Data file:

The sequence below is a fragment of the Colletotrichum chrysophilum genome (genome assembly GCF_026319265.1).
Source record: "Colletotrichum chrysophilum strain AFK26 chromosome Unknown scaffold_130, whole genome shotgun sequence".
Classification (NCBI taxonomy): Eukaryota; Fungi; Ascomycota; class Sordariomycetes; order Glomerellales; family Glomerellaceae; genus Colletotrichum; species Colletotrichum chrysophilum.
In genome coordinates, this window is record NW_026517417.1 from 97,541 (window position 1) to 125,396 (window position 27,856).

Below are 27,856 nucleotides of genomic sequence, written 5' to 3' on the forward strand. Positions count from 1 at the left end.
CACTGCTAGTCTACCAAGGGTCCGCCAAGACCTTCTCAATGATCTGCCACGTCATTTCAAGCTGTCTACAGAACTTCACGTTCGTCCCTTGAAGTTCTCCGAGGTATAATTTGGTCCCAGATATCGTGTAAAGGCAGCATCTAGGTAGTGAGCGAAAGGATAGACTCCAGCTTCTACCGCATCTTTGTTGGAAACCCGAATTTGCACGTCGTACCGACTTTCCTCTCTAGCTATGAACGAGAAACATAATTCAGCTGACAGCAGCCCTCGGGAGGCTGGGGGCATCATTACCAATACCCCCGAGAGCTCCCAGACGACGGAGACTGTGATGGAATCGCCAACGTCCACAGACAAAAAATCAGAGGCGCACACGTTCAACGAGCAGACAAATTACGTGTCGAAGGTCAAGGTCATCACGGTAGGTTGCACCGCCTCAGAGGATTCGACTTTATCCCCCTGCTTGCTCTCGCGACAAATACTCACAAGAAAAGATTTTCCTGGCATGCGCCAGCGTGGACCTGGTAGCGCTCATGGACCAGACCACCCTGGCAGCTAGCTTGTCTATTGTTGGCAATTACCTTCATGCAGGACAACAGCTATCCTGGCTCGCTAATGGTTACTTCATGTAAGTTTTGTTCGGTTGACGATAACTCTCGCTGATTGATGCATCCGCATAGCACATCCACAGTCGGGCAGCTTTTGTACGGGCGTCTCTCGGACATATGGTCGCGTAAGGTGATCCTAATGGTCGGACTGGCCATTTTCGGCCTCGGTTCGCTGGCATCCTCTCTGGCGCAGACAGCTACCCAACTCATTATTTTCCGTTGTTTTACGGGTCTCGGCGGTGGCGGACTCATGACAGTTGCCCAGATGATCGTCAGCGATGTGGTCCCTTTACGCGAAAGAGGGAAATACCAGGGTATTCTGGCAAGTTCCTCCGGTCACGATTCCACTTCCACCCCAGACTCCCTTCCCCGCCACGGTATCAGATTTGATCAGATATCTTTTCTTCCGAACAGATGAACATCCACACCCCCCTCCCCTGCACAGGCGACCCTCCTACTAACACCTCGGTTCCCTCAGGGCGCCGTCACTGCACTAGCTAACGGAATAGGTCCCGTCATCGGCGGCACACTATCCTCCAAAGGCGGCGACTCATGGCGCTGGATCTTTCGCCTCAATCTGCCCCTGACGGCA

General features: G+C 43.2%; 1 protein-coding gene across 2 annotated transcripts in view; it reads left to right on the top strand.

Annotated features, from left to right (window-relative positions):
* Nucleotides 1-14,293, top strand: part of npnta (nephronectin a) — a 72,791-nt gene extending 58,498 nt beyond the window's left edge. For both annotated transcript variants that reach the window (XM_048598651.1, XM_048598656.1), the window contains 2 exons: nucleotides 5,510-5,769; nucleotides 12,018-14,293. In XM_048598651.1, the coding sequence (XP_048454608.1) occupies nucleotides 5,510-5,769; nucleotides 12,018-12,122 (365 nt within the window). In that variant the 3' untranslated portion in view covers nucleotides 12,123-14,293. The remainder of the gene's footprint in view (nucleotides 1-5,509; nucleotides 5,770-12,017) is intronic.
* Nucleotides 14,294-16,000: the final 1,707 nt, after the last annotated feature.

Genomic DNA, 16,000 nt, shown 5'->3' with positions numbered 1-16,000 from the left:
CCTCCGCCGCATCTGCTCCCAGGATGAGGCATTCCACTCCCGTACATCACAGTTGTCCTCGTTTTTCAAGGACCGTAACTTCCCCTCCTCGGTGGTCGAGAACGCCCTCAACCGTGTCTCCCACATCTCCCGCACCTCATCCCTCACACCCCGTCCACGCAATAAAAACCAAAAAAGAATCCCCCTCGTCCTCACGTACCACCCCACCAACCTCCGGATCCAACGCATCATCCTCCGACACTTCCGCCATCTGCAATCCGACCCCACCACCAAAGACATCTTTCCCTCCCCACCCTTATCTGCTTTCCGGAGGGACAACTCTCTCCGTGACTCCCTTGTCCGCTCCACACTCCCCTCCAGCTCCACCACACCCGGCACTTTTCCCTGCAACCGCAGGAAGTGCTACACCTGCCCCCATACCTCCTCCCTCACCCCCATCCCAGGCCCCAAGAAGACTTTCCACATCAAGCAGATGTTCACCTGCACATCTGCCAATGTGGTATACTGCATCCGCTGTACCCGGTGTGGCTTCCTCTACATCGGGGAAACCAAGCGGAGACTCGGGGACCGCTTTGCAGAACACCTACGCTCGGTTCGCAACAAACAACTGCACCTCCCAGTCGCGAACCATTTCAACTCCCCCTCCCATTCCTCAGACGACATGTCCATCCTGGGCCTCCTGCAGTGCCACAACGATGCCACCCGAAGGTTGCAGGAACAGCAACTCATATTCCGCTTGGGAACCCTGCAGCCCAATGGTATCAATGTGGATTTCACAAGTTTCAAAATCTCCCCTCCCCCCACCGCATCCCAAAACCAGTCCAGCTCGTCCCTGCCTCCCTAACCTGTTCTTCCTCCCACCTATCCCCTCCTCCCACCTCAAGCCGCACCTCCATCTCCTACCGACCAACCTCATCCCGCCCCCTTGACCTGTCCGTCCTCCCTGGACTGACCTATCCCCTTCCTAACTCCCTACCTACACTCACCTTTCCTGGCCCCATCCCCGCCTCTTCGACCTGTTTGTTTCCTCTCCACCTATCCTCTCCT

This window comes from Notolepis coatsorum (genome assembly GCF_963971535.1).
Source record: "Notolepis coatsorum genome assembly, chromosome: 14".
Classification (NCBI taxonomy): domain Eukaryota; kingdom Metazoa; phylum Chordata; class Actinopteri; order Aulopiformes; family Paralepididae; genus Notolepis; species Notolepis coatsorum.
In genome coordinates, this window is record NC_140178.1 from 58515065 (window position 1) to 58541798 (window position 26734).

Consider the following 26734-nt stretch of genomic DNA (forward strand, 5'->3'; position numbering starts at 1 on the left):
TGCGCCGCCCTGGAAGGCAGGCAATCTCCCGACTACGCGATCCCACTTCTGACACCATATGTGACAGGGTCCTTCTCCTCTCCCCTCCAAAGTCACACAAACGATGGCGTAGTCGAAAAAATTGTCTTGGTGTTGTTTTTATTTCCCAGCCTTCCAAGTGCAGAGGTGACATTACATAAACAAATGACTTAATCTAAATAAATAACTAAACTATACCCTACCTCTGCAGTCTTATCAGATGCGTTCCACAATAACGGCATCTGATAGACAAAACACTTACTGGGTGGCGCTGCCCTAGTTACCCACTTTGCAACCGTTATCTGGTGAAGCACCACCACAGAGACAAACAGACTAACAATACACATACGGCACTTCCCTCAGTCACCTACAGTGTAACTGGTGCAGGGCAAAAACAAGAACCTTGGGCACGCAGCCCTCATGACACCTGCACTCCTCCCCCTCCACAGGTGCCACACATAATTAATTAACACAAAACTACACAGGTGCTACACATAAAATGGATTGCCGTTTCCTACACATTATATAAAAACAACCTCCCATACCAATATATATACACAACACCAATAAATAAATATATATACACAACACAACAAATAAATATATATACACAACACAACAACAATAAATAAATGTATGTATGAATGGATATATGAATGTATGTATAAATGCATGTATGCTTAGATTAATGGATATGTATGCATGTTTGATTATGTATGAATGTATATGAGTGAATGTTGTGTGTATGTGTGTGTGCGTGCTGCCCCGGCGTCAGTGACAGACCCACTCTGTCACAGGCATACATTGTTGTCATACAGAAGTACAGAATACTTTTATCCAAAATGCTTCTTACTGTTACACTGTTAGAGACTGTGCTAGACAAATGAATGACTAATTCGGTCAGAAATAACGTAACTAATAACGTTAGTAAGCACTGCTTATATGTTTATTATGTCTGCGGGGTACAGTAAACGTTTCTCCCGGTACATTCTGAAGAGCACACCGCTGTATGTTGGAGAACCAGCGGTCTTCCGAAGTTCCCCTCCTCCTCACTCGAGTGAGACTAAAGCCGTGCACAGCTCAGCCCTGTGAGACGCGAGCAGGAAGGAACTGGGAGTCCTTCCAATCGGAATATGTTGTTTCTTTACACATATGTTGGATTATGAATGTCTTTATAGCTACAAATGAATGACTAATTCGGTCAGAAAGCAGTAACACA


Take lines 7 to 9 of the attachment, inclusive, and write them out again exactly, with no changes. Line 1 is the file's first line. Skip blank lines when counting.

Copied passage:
General features: G+C 43.2%; 1 protein-coding gene across 2 annotated transcripts in view; it reads left to right on the top strand.

Annotated features, from left to right (window-relative positions):
* Nucleotides 1-14,293, top strand: part of npnta (nephronectin a) — a 72,791-nt gene extending 58,498 nt beyond the window's left edge. For both annotated transcript variants that reach the window (XM_048598651.1, XM_048598656.1), the window contains 2 exons: nucleotides 5,510-5,769; nucleotides 12,018-14,293. In XM_048598651.1, the coding sequence (XP_048454608.1) occupies nucleotides 5,510-5,769; nucleotides 12,018-12,122 (365 nt within the window). In that variant the 3' untranslated portion in view covers nucleotides 12,123-14,293. The remainder of the gene's footprint in view (nucleotides 1-5,509; nucleotides 5,770-12,017) is intronic.